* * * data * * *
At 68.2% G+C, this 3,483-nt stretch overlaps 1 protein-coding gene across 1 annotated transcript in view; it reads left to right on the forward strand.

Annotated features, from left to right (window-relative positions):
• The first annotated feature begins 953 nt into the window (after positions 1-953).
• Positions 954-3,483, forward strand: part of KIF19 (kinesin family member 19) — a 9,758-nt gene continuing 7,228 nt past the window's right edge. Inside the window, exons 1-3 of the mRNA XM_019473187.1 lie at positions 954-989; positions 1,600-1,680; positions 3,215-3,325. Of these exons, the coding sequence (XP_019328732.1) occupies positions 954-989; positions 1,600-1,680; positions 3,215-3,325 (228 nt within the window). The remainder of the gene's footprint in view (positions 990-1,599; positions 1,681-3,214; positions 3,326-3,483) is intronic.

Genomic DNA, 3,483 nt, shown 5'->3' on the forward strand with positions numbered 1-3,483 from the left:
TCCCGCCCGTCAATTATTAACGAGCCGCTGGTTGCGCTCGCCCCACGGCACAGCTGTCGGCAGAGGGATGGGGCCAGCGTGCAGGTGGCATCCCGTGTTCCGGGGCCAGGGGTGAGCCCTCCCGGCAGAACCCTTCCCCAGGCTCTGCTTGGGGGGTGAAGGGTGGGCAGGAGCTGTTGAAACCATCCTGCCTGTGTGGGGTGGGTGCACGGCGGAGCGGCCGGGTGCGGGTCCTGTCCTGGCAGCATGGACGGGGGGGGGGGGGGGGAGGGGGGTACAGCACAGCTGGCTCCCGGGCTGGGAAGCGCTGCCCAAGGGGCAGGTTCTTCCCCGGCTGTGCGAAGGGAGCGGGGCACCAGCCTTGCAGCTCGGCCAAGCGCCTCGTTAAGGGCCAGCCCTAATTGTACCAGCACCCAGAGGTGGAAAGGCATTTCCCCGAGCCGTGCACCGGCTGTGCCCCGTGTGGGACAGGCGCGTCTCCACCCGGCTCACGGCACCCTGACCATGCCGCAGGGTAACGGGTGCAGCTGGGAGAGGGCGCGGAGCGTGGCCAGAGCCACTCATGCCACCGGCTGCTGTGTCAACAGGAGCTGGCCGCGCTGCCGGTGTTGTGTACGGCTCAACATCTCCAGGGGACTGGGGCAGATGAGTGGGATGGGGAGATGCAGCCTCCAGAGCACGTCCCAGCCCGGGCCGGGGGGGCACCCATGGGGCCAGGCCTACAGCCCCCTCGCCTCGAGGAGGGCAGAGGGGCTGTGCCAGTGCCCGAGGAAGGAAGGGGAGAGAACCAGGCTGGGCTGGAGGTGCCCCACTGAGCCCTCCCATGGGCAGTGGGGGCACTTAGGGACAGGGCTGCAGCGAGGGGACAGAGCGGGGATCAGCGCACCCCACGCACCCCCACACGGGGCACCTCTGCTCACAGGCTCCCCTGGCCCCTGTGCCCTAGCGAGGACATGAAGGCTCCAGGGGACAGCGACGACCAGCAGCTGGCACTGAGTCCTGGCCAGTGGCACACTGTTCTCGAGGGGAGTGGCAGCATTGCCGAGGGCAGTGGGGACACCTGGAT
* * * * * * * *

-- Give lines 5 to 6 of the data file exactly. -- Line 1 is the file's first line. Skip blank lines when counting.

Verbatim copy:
Genomic DNA, 3,483 nt, shown 5'->3' on the forward strand with positions numbered 1-3,483 from the left:
TCCCGCCCGTCAATTATTAACGAGCCGCTGGTTGCGCTCGCCCCACGGCACAGCTGTCGGCAGAGGGATGGGGCCAGCGTGCAGGTGGCATCCCGTGTTCCGGGGCCAGGGGTGAGCCCTCCCGGCAGAACCCTTCCCCAGGCTCTGCTTGGGGGGTGAAGGGTGGGCAGGAGCTGTTGAAACCATCCTGCCTGTGTGGGGTGGGTGCACGGCGGAGCGGCCGGGTGCGGGTCCTGTCCTGGCAGCATGGACGGGGGGGGGGGGGGGGAGGGGGGTACAGCACAGCTGGCTCCCGGGCTGGGAAGCGCTGCCCAAGGGGCAGGTTCTTCCCCGGCTGTGCGAAGGGAGCGGGGCACCAGCCTTGCAGCTCGGCCAAGCGCCTCGTTAAGGGCCAGCCCTAATTGTACCAGCACCCAGAGGTGGAAAGGCATTTCCCCGAGCCGTGCACCGGCTGTGCCCCGTGTGGGACAGGCGCGTCTCCACCCGGCTCACGGCACCCTGACCATGCCGCAGGGTAACGGGTGCAGCTGGGAGAGGGCGCGGAGCGTGGCCAGAGCCACTCATGCCACCGGCTGCTGTGTCAACAGGAGCTGGCCGCGCTGCCGGTGTTGTGTACGGCTCAACATCTCCAGGGGACTGGGGCAGATGAGTGGGATGGGGAGATGCAGCCTCCAGAGCACGTCCCAGCCCGGGCCGGGGGGGCACCCATGGGGCCAGGCCTACAGCCCCCTCGCCTCGAGGAGGGCAGAGGGGCTGTGCCAGTGCCCGAGGAAGGAAGGGGAGAGAACCAGGCTGGGCTGGAGGTGCCCCACTGAGCCCTCCCATGGGCAGTGGGGGCACTTAGGGACAGGGCTGCAGCGAGGGGACAGAGCGGGGATCAGCGCACCCCACGCACCCCCACACGGGGCACCTCTGCTCACAGGCTCCCCTGGCCCCTGTGCCCTAGCGAGGACATGAAGGCTCCAGGGGACAGCGACGACCAGCAGCTGGCACTGAGTCCTGGCCAGTGGCACACTGTTCTCGAGGGGAGTGGCAGCATTGCCGAGGGCAGTGGGGACACCTGGAT